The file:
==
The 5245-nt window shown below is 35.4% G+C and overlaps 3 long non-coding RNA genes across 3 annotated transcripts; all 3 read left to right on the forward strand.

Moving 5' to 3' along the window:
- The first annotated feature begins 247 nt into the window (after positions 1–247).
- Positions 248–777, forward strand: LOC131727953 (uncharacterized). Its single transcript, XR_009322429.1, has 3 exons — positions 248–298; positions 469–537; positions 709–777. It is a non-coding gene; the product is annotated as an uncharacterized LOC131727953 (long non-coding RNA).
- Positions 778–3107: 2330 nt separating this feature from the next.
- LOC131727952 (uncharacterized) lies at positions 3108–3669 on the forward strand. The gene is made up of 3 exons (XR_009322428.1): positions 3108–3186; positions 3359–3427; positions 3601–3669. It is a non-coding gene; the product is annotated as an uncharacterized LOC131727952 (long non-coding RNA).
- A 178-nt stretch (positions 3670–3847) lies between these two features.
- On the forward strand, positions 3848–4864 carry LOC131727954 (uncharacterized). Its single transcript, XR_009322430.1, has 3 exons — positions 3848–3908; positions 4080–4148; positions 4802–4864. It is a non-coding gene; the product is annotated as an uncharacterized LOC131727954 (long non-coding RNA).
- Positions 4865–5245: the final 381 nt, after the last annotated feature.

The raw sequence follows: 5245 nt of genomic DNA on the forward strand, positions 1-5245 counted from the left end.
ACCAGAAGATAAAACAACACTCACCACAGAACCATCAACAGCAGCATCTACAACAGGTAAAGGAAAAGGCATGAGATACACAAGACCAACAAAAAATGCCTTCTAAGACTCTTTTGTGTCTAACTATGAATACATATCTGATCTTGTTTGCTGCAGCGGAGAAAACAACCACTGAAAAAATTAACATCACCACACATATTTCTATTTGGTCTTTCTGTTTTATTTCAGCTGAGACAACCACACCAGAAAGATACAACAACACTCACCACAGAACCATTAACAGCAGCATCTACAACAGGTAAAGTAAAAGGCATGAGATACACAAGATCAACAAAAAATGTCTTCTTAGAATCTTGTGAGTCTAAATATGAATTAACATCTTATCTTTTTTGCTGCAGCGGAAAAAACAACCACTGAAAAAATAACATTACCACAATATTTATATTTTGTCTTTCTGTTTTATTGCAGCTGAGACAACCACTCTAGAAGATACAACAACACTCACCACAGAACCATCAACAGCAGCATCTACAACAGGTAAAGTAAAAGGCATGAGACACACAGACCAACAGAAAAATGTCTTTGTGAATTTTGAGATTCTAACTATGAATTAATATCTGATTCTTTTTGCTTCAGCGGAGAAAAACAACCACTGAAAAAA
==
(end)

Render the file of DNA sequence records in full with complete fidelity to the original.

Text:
The 5245-nt window shown below is 35.4% G+C and overlaps 3 long non-coding RNA genes across 3 annotated transcripts; all 3 read left to right on the forward strand.

Moving 5' to 3' along the window:
- The first annotated feature begins 247 nt into the window (after positions 1–247).
- Positions 248–777, forward strand: LOC131727953 (uncharacterized). Its single transcript, XR_009322429.1, has 3 exons — positions 248–298; positions 469–537; positions 709–777. It is a non-coding gene; the product is annotated as an uncharacterized LOC131727953 (long non-coding RNA).
- Positions 778–3107: 2330 nt separating this feature from the next.
- LOC131727952 (uncharacterized) lies at positions 3108–3669 on the forward strand. The gene is made up of 3 exons (XR_009322428.1): positions 3108–3186; positions 3359–3427; positions 3601–3669. It is a non-coding gene; the product is annotated as an uncharacterized LOC131727952 (long non-coding RNA).
- A 178-nt stretch (positions 3670–3847) lies between these two features.
- On the forward strand, positions 3848–4864 carry LOC131727954 (uncharacterized). Its single transcript, XR_009322430.1, has 3 exons — positions 3848–3908; positions 4080–4148; positions 4802–4864. It is a non-coding gene; the product is annotated as an uncharacterized LOC131727954 (long non-coding RNA).
- Positions 4865–5245: the final 381 nt, after the last annotated feature.

The raw sequence follows: 5245 nt of genomic DNA on the forward strand, positions 1-5245 counted from the left end.
ACCAGAAGATAAAACAACACTCACCACAGAACCATCAACAGCAGCATCTACAACAGGTAAAGGAAAAGGCATGAGATACACAAGACCAACAAAAAATGCCTTCTAAGACTCTTTTGTGTCTAACTATGAATACATATCTGATCTTGTTTGCTGCAGCGGAGAAAACAACCACTGAAAAAATTAACATCACCACACATATTTCTATTTGGTCTTTCTGTTTTATTTCAGCTGAGACAACCACACCAGAAAGATACAACAACACTCACCACAGAACCATTAACAGCAGCATCTACAACAGGTAAAGTAAAAGGCATGAGATACACAAGATCAACAAAAAATGTCTTCTTAGAATCTTGTGAGTCTAAATATGAATTAACATCTTATCTTTTTTGCTGCAGCGGAAAAAACAACCACTGAAAAAATAACATTACCACAATATTTATATTTTGTCTTTCTGTTTTATTGCAGCTGAGACAACCACTCTAGAAGATACAACAACACTCACCACAGAACCATCAACAGCAGCATCTACAACAGGTAAAGTAAAAGGCATGAGACACACAGACCAACAGAAAAATGTCTTTGTGAATTTTGAGATTCTAACTATGAATTAATATCTGATTCTTTTTGCTTCAGCGGAGAAAAACAACCACTGAAAAAA